Lumbago is a term that refers to lower back pain in general. At some point in time, approximately 80% of people living in the Westernized world will experience lower back pain, and various elements will determine the severity of the discomfort.
The term “lumbago” first appeared in the 16th century and was primarily used by physicians at the time. The term began to be used more frequently in the 1960s and 1970s as the public became increasingly aware of it.
Back pain is considered a contemporary issue, with more people nowadays leading sedentary lives than in previous eras. However, the fact that the term “lumbago” has been used since the 16th century gives us reason to believe that everyone in our history suffered from similar ailments.
Causes of Lumbago
What is the fundamental cause of lumbago? The correct answer to this question is not entirely black and white. Even after conducting tests, identifying the source of the problem might be difficult.
The lower back must support a massive amount of the body’s weight. At the same time, the lumbar region allows us to move our waist freely. It’s an important region of the body that is easily clogged. Our lower back’s supporting muscles, ligaments, and tendons might become inflamed and overloaded.
Lumbago is prevalent in young people who engage in demanding physical activities. Isolated events can also cause this type of pain. For example, you may reverse, bend over, and lift a heavy thing incorrectly.
As a result of this, your spine would become overloaded, inflamed, and extremely painful. Other reasons for this situation include:
- For a long time, work from a seated position.
- Bad posture
- Backpressure is applied unilaterally.
- Fear or anxiety
- Osteoarthritis in elderly people
It may appear to be a surprise, but 25% of patients never discover the source of their suffering. The good news is that the source of the problem does not need to be found to cure it.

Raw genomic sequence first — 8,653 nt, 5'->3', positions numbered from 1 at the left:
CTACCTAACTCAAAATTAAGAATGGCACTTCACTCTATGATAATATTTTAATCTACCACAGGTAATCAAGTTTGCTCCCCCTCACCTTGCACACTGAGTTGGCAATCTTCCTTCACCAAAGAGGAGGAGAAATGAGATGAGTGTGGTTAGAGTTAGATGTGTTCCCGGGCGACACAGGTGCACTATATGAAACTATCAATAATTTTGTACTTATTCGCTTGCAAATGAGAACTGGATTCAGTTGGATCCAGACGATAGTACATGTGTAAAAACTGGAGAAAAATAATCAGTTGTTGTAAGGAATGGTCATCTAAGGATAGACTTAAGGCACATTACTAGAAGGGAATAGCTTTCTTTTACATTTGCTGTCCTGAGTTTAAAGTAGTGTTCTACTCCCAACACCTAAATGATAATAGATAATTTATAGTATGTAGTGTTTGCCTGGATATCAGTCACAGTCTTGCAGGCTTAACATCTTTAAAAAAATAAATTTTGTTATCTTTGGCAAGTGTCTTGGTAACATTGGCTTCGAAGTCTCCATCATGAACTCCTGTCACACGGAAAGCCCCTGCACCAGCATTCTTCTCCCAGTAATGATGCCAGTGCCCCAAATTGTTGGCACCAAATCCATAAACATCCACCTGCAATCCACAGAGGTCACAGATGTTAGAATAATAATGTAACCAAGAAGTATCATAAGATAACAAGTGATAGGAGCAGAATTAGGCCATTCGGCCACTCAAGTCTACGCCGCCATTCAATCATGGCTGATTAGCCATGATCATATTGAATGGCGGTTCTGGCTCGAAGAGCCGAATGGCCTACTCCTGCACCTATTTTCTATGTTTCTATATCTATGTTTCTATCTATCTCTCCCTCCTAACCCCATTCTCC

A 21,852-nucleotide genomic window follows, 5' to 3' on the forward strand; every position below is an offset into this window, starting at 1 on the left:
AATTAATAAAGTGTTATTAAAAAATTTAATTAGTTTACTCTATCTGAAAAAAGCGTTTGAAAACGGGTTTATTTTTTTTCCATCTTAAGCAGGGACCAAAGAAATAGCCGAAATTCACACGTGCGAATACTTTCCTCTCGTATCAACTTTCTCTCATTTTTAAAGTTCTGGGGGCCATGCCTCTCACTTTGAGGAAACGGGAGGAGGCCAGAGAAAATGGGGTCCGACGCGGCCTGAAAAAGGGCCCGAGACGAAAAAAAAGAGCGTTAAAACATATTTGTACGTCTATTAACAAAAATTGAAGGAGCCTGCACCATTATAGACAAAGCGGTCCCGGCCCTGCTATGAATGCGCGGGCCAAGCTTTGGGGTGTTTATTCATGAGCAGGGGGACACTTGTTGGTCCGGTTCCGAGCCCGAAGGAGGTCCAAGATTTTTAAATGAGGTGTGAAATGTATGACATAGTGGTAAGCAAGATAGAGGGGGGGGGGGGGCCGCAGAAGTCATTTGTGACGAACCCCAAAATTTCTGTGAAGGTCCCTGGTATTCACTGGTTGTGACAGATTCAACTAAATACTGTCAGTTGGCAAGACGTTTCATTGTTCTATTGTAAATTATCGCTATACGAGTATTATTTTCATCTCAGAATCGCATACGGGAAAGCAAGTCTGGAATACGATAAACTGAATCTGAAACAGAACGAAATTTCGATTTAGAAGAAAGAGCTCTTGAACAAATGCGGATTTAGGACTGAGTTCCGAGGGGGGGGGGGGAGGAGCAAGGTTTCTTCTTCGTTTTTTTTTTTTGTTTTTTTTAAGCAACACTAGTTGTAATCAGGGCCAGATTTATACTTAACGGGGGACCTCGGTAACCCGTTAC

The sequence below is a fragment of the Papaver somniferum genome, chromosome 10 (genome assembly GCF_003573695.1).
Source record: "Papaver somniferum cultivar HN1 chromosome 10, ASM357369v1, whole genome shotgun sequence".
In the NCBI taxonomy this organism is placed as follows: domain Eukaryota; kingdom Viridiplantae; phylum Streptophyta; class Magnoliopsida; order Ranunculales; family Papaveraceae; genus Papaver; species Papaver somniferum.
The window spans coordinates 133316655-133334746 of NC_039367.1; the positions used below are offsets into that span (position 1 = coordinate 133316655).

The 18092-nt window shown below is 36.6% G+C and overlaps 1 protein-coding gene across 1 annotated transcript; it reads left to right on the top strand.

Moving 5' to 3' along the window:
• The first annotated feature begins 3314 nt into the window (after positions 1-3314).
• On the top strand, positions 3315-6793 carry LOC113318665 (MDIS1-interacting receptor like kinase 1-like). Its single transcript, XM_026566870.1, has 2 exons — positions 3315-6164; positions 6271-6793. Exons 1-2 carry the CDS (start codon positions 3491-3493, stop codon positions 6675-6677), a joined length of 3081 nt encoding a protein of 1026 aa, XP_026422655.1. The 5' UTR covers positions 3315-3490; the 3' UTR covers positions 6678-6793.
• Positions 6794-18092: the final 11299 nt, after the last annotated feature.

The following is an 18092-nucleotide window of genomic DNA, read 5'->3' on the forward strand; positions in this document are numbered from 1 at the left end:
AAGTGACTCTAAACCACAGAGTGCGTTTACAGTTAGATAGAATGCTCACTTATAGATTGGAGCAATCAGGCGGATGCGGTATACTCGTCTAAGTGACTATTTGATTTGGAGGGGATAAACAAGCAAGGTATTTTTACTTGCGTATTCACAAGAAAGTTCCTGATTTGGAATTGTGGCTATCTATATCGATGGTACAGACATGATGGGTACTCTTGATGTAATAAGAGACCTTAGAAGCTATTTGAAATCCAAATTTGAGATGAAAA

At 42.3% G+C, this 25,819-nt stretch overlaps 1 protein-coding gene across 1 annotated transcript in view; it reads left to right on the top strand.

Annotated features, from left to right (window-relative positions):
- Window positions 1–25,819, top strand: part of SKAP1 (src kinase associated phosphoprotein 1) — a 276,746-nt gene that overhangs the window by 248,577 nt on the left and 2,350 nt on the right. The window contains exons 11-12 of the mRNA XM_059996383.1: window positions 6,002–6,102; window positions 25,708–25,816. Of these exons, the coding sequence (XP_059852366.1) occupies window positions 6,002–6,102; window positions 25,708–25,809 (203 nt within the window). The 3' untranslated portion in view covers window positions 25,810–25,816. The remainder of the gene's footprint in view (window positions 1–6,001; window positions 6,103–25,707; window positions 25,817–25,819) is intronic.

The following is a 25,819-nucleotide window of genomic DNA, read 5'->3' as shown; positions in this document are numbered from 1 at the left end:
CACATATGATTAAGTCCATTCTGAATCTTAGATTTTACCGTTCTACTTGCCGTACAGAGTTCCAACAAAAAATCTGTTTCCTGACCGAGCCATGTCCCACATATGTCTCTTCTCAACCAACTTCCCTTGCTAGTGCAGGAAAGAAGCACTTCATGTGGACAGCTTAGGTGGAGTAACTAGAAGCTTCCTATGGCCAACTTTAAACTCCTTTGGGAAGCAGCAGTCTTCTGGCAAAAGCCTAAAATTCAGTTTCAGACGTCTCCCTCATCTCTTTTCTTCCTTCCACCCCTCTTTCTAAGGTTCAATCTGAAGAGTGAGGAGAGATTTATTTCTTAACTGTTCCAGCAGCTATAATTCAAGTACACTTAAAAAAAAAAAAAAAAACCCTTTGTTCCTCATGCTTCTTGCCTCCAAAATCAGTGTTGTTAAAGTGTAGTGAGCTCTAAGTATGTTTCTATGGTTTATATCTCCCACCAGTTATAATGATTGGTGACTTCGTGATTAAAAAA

Symptoms of Lumbago
Lower back pain is the main symptom of lumbago. Tingling, pain, or aching can all be signs of strain. The pain can be so severe sometime that it affects your ability to perform daily tasks. Other signs include:
- Spasms and severe pain that cause the back to tilt on one side and alter posture
- The spine has limited mobility.
- Back pain that spreads over the lower back
Lumbago may also produce pain in one or both of your legs. When this happens, it suggests that one or more of your nerves are trapped or damaged. Sciatica is the medical term for this problem.
You should visit a doctor if you have any of the following symptoms along with your back pain:
- Blood in your urine
- A fever
- Swelling or inflammation in the legs or back
- Bladder or bowel incontinence
These might be signs of a more serious medical condition rather than lumbago.
Lumbago may be described as follows:
- Chronic – The pain does not go away after three months.
- Sub-acute – The pain lasts between 6 weeks and 3 months
- Acute – The pain lasts less than 6 weeks
Lumbago Treatment Options
Treatment choices are often determined by the degree of pain and if the lumbago is chronic or acute.
Acute lumbago can be treated using :
- Posture correction
Chronic lumbago can be treated using :
- Behavioral therapy
- Spinal manipulation
Strengthening the lower back and correcting seated posture, in many circumstances, are enough to minimize or eliminate lumbago.
Your doctor may additionally recommend that you maintain a healthy weight to help relieve the strain on your back in addition to the therapies mentioned above. Reduced use of sugar-sweetened beverages and improved stress management can also be advised.